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Financial transparency, accountability critical to charity work

IN May 2021, Malaysian philanthropist Kuan Chee Heng, popularly known as Uncle Kentang, earned the Commonwealth Points of Light award for his outstanding volunteerism and community involvement.

He volunteered his services to the community, assisting the poor, needy and disadvantaged. Uncle Kentang is named after the Malay word kentang, which refers to the giving of potatoes to the underprivileged.
In order to relieve the financial burden of the poor and needy, he has also provided ambulance service, taxi service and the sale of products at a symbolic cost of 10 sen.

Some of Uncle Kentang's philanthropic efforts include a food bank, 12-hour suicide hotline, assisting abused women and children in finding shelter and organising community police teams to keep crime at bay.
His attempts to serve the community have recently been aided by Prasarana, which has offered him one of its corporate social responsibility spaces in one of its LRT stations to put up a 10 sen store.

Issues surrounding Uncle Kentang's mishandling of public donations have recently gained public notice and raised concern. His organisation may be in jeopardy after a snafu earlier this month.
When Uncle Kentang allegedly offered a car for RM1 to a woman who had branded items, netizens questioned his sense of compassion. Netizens have begun to worry where their contributions are actually going.

Uncle Kentang recently held a news conference but was unable to offer credible answers to netizens' inquiries.

With all of the philanthropic efforts done, Uncle Kentang must be accountable to the stakeholders in order to maintain public trust and confidence. Good governance practices must be adopted and implemented by charities to guarantee that charity assets and funds are effectively protected, managed and accounted for.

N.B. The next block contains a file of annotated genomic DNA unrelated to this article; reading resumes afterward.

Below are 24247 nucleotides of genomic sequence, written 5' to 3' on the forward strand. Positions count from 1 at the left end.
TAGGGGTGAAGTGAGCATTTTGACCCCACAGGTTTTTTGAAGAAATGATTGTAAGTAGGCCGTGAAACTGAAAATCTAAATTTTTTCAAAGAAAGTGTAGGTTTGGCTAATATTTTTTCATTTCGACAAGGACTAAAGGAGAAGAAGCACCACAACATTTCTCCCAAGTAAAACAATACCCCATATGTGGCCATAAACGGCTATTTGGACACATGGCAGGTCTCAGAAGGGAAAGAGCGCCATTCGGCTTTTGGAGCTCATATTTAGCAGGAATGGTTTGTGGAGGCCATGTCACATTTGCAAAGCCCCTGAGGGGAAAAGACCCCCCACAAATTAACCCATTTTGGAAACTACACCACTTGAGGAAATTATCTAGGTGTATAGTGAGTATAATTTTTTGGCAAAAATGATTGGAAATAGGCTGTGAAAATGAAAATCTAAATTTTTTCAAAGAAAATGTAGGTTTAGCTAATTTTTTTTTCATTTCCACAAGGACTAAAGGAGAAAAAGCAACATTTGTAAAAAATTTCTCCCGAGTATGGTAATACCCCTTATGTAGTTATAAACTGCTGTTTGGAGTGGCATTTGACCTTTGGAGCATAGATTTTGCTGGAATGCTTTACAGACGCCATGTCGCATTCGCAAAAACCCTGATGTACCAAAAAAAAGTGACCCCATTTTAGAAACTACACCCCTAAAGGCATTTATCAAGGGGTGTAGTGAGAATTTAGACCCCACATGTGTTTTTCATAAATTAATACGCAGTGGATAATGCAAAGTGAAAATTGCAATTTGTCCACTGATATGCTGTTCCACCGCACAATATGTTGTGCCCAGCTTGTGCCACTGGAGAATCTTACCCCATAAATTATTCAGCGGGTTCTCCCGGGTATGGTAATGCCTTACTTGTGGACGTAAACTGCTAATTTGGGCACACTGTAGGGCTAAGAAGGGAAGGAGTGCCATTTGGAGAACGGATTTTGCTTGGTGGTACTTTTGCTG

Mismanagement can have major repercussions for a charity's sustainability, therefore corporate governance and public accountability are crucial.

It is essential to equip charities with ethics, sound governance, as well as resilient structures, procedures and positive behaviour in order to provide effective service to their beneficiaries.

Securing effective management accounting processes, as well as the capacity to analyse and plan programmes will aid in the stakeholder value creation.

Donors will have trust in the monies they have donated if there is transparency and accountability along with strong disclosure procedures in financial management.

To stay afloat in the long run, charities must follow strong accounting and financial standards as components of good governance. Because they rely so heavily on donations, charities must be accountable and give accurate financial reporting information.

If charities use fund accounting, they can produce high quality financial reports. Fund accounting is a type of accounting that any charity can use, regardless of the financial reporting framework they use or the size of their organisation.

The foundation of fund accounting is the creation of a number of distinct funds for accounting purposes. Each fund has its own incoming resources, or income and expenditures, as well as its own assets and liabilities.

Each fund is also handled separately from the others. Fund accounting allows a charity to account for and track the revenue, spending and balance of each fund independently.

This is particularly critical for operational reasons. A charity may specify which precise fund each item of revenue and expenditure should be entered into when several funds are formed, each with a different designation and function.

This allows the charity to keep track of the quantity of money it receives, how that money is spent and how much is left over.

We recognise the critical role of the community, such as Uncle Kentang, in providing charity services in our neighbourhoods, as well as the challenge of giving aid to people in need, particularly in rural areas, and we praise philanthropic efforts to address such needs.

Nevertheless, strong financial reporting and controls are desirable to avoid financial abuse and misuse of resources and funds.

Public confidence may be gained by financial transparency and accountability, which leads to long-term charity efforts.

The writer is associate professor at the School of Business and Economics, Universiti Putra Malaysia
Source: New Straits Times, 16 March 2022

Tarikh Input: 28/03/2022 | Kemaskini: 04/04/2022 | syazmer


Universiti Putra Malaysia
43400 UPM Serdang
Selangor Darul Ehsan